People v Lozada
2006 NY Slip Op 09332 [35 AD3d 969]
December 14, 2006
Appellate Division, Third Department
Published by New York State Law Reporting Bureau pursuant to Judiciary Law § 431.
As corrected through Wednesday, February 14, 2007

The People of the State of New York, Respondent, v Sebastian Lozada, Appellant.


Mugglin, J. Appeal from a judgment of the County Court of Sullivan County (LaBuda, J.), rendered July 20, 2005, upon a verdict convicting defendant of the crimes of attempted assault in the first degree, criminal use of a firearm in the second degree, reckless endangerment in the first degree (two counts), criminal possession of a weapon in the second degree and criminal possession of a weapon in the third degree.

On September 22, 2004, defendant, in a drive-by shooting, fired two shots in the direction of a residence in the Village of Liberty, Sullivan County. At the time, a number of individuals were gathered on the front porch of the residence. Indicted for a variety of charges ranging from attempted murder in the second degree to criminal possession of a weapon in the third degree, defendant was convicted of attempted assault in the first degree, criminal use of a firearm in the second degree, two counts of reckless endangerment in the first degree, criminal possession of a weapon in the second degree and criminal possession of a weapon in the third degree. Defendant was thereafter sentenced to an aggregate term of imprisonment of 15 years, with five years of postrelease supervision, and he now appeals.

Defendant makes five arguments, two of which are unpreserved. The first unpreserved issue is that the convictions were not supported by legally sufficient evidence. To preserve appellate review of the legal sufficiency of the evidence, defendant is required to seek a trial [*2]order of dismissal, specifically detailing the areas of deficiency (see People v Thomas, 21 AD3d 643, 644 [2005], lv denied 6 NY3d 759 [2005]). Not only was no motion made, but the argument is without merit as, in addition to other evidence, defendant was identified as the shooter by two eyewitnesses—an occupant of the porch and the driver of the vehicle from which the shots were fired.

Defendant's claim that he was denied a fair trial as the result of County Court's participation in the cross-examination of his mother, an alibi witness, is likewise unpreserved because defendant failed to protest in any way or seek a mistrial on this basis (see People v McCrone, 12 AD3d 848, 851 [2004], lv denied 4 NY3d 800 [2005]; People v Bessette, 169 AD2d 876, 877 [1991], lv denied 77 NY2d 992 [1991]). In any event, this argument is also meritless as County Court intervened only when defendant's mother testified concerning her mistrust of the District Attorney's office and the court's repeated efforts to get her to give a direct answer to a single question did not give the appearance that the court was an advocate for the People (see People v Arnold, 98 NY2d 63, 67 [2002]; People v McCrone, supra at 851).

We are also unpersuaded by defendant's arguments concerning his three preserved issues. Defendant's weight of the evidence argument distills to his claim that his mother was more credible than the two eyewitnesses that identified him as the shooter. After weighing the probative force of the evidence in a neutral light and affording due deference to the jury's opportunity to view the witnesses, hear their testimony and observe their demeanor, we are unconvinced that the verdict was against the weight of the evidence (see People v Bleakley, 69 NY2d 490, 495 [1987]).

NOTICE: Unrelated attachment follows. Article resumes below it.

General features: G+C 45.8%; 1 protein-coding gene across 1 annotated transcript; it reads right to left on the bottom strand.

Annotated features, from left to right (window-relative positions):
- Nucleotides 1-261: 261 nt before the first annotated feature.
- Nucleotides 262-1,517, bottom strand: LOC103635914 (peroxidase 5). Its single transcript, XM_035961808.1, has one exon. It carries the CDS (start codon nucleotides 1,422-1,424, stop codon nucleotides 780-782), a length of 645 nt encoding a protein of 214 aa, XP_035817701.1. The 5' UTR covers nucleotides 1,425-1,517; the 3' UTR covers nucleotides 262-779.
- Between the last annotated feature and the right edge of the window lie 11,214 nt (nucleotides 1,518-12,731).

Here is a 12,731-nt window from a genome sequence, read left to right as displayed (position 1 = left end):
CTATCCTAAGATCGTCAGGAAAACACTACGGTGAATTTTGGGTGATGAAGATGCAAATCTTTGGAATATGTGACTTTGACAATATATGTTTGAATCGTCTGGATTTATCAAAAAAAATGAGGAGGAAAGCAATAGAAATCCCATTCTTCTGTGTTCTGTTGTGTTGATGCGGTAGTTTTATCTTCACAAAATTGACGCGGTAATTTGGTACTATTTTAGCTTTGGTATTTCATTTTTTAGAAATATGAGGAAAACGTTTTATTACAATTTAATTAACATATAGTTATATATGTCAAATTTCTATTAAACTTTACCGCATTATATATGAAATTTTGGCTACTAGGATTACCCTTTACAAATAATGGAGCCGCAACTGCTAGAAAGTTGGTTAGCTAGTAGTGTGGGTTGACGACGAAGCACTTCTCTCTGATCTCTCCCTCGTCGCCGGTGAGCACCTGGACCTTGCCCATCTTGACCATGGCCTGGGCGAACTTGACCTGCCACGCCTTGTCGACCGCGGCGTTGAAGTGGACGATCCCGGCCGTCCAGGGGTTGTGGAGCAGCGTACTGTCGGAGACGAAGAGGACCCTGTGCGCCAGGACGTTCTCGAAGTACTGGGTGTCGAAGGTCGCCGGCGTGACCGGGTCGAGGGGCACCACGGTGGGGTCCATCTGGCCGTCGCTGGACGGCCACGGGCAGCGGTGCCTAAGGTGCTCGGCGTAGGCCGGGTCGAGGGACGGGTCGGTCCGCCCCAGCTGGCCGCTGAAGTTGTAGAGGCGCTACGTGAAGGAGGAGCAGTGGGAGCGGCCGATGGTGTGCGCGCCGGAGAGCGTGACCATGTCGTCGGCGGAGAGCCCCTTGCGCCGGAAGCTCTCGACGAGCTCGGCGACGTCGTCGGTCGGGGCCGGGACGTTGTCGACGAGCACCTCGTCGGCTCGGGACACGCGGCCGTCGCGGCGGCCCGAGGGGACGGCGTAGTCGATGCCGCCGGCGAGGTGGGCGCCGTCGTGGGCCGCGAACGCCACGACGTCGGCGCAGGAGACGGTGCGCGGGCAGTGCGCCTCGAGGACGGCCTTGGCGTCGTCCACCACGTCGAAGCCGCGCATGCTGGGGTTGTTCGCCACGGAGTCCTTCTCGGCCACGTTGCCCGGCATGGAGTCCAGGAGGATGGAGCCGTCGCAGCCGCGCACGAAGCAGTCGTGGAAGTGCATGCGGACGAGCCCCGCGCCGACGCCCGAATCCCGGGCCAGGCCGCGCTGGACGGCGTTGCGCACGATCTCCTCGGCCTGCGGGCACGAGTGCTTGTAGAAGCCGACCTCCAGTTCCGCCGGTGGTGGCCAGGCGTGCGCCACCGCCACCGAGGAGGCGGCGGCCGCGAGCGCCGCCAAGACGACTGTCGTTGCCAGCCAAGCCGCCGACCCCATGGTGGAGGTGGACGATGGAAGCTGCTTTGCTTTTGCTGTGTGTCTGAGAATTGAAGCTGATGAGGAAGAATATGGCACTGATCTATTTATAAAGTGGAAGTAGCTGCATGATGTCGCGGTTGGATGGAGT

Next, replacement of defendant's inexperienced assigned attorney immediately prior to the commencement of the pretrial hearing and two weeks prior to the scheduled commencement of the trial does not support defendant's present claim that he was denied the effective assistance of counsel. Our review of the pretrial hearings demonstrates that the newly assigned attorney provided meaningful representation and was adequately prepared to thoroughly cross-examine the People's witnesses. Moreover, review of defendant's trial record demonstrates that the assigned attorney pursued reasonable trial strategies, engaged in cogent cross-examination and gave an effective closing argument. Viewed in its totality, we conclude that defendant did receive the effective assistance of counsel (see People v Baldi, 54 NY2d 137, 147 [1981]; People v Whitehead, 23 AD3d 695, 696-697 [2005], lv denied 6 NY3d 840 [2006]).

Finally, we find no abuse of discretion nor extraordinary circumstances which would warrant modification of the sentence (see People v Sieber, 26 AD3d 535, 536 [2006], lv denied 6 NY3d 853 [2006]; People v Perkins, 5 AD3d 801, 804 [2004], lv denied 3 NY3d 741 [2004]). As defendant has refused to take responsibility for his actions and has shown no remorse for having committed these acts which endangered the lives and safety of several people, including children, we reject his argument that his sentence is harsh and excessive and that County Court abused its discretion (see People v Dean, 27 AD3d 838, 840 [2006], lv granted 7 NY3d 811 [2006]; People v Garrand, 22 AD3d 959, 960 [2005], lv denied 6 NY3d 812 [2006]).

As a final matter, defendant's present claim that County Court failed to pronounce sentence on his convictions for criminal possession of a weapon in the second and third degrees is belied by the record. [*3]

Crew III, J.P., Peters, Rose and Lahtinen, JJ., concur. Ordered that the judgment is affirmed.